So why on earth would I be thankful for any of that?

  • It let me know who my real friends were - There were people that I would have sworn up and down would attend my wedding and that now I don’t even have their phone number. And then there were the people who were stoic giants, even when I was being super crazy. The people who, two years later, are still in my life and are actually active participants in making it better.
  • It got me on a health kick – I realized at that point that I had gained about 70+ lbs dating him, and although a lot of the initial weight loss was not healthy, the difference in the way I looked, felt, and carried myself was drastic, and since then I’m down 40 lbs of that.
  • It forced me to acknowledge what love is…and isn’t – I had to acknowledge that love isn’t turning yourself into someone else to fill the other’s needs. I learned that it isn’t accepting less than what you deserve because you feel affection toward them. I learned that it’s not verbal abuse, it’s not a lack of respect or encouragement. And  I learned that you do not have to completely engulf yourself in a relationship to prove anything. I learned how to love truly and deeply without losing the love for myself.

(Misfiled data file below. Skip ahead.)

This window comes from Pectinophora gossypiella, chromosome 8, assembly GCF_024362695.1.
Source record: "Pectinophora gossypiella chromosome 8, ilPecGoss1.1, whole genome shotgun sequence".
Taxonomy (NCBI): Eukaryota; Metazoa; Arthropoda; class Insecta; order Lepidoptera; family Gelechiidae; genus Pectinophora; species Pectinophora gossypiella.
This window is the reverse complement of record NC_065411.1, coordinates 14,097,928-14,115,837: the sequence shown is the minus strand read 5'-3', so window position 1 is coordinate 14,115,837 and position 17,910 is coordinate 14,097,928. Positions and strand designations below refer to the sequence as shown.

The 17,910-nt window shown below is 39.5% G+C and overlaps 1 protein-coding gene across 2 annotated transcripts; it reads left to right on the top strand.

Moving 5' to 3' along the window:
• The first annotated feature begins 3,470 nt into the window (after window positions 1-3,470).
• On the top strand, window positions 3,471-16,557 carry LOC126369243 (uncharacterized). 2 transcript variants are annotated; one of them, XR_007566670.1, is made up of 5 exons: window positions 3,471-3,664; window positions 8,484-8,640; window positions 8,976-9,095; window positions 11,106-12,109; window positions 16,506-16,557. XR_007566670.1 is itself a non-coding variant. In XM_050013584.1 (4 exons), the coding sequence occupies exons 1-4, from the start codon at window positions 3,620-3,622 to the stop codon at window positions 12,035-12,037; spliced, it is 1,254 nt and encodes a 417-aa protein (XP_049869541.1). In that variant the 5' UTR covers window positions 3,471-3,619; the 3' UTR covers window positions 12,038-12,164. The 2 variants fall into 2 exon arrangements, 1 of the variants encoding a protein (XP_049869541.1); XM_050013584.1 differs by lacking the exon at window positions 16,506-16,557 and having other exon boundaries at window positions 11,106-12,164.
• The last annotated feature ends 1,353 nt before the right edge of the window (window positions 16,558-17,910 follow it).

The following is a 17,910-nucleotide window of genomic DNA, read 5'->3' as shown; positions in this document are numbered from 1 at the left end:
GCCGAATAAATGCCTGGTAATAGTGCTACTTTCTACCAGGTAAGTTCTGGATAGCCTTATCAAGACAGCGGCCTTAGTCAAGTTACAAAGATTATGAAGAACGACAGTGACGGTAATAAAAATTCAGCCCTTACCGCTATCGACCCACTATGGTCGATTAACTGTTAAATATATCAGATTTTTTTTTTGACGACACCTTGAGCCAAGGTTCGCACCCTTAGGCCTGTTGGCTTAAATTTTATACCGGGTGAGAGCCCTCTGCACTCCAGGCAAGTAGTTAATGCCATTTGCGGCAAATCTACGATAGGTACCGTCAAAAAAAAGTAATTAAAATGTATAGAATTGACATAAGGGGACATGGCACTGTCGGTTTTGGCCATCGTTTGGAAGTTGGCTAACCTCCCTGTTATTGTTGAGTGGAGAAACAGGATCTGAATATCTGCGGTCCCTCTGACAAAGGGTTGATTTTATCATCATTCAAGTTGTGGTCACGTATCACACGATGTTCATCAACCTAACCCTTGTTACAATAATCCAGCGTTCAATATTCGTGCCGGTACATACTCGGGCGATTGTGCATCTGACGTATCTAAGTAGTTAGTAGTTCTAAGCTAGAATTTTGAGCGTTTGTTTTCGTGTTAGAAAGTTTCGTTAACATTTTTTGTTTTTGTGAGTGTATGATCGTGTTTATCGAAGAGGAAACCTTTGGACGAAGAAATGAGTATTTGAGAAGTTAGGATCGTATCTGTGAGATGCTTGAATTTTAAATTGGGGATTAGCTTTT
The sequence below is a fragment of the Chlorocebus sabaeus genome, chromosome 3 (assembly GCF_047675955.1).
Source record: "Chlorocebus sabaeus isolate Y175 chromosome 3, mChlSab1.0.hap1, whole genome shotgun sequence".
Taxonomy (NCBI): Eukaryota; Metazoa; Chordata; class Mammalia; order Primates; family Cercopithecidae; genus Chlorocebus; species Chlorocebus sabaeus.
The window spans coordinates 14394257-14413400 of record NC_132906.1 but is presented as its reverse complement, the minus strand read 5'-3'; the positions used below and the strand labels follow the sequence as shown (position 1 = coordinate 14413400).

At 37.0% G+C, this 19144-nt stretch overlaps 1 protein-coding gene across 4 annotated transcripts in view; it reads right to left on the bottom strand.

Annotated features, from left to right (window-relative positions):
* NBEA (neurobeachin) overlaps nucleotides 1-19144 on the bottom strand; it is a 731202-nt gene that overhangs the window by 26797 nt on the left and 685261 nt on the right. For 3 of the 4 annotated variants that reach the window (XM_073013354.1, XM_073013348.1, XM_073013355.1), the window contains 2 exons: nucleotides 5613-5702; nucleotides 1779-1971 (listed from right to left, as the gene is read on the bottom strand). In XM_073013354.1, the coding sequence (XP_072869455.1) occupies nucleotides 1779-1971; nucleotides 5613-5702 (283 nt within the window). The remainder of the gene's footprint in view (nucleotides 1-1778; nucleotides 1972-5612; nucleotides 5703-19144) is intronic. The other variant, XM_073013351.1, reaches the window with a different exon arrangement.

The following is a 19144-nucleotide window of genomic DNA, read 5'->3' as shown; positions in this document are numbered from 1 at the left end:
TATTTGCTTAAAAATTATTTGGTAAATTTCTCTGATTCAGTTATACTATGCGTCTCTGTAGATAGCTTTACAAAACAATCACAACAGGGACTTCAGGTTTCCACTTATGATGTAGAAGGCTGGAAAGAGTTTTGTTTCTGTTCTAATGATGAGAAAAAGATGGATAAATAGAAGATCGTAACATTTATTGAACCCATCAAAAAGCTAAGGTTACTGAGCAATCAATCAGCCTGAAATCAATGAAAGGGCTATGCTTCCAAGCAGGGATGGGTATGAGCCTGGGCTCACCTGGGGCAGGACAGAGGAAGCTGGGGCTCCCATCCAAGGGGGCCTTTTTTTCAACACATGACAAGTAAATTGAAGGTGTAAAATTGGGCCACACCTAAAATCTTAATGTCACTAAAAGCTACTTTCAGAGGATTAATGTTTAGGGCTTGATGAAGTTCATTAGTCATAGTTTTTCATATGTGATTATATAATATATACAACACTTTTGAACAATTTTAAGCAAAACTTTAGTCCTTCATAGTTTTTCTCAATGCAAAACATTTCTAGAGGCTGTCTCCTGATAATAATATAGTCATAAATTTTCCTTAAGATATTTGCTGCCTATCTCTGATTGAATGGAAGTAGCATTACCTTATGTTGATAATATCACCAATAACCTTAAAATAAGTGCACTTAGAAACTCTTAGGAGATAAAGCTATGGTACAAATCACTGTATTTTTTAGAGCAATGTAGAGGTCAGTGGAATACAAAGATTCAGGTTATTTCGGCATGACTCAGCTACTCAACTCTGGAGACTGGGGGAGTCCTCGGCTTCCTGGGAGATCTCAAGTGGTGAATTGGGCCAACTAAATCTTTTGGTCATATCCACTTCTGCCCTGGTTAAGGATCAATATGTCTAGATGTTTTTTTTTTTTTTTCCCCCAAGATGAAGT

• It kept me from committing to a career path I wasn’t actually passionate about and has given me actual work experience - It kept me from just applying to graduate school willy-nilly because I felt like I was going to have to be the breadwinner if anything was to be done. I still haven’t graduated…and will be graduating two years later than even that year late, but in the end it doesn’t really matter. I’ve figured out a lot more about what I know and don’t know and real-world experience.
  • Lastly, it made me rediscover who I actually was as a person - after that breakup, I couldn’t have even told you what my favorite color was. I couldn’t have told you my favorite television shows, my favorite games. I couldn’t even tell you what I was interested in. By being really abandoned like that, I had to go on this massive journey of self-discovery, and now I’m ten times the person I was. And instead of giving reasons like “we both like math and watch Chopped!” my favorite person gives reasons like “She knits, she makes bad jokes, etc..” and can actually appreciate the things that make me an independent entity.

So Happy Thanksgiving everyone :) Sometimes it’s the things that seem the worst, and when times seem darkest, that something good is on the horizon.

2 thoughts on “What I Never Thought I’d Be Thankful For

  1. Wow, I am impressed that you are able to look back and be thankful now. It sounds like you’ve been through quite a few twists and turns already in life!
    Here’s to even more growth and happier awesomeness (totally a word) in the future.

    • Thanks! It was a bit..rough…when it was happening, but I feel like I’ve grown a lot as a person. And yeah, I hope so too…hopefully to get more done in 2014 :P (I feel like my goals keep carrying over hahaha)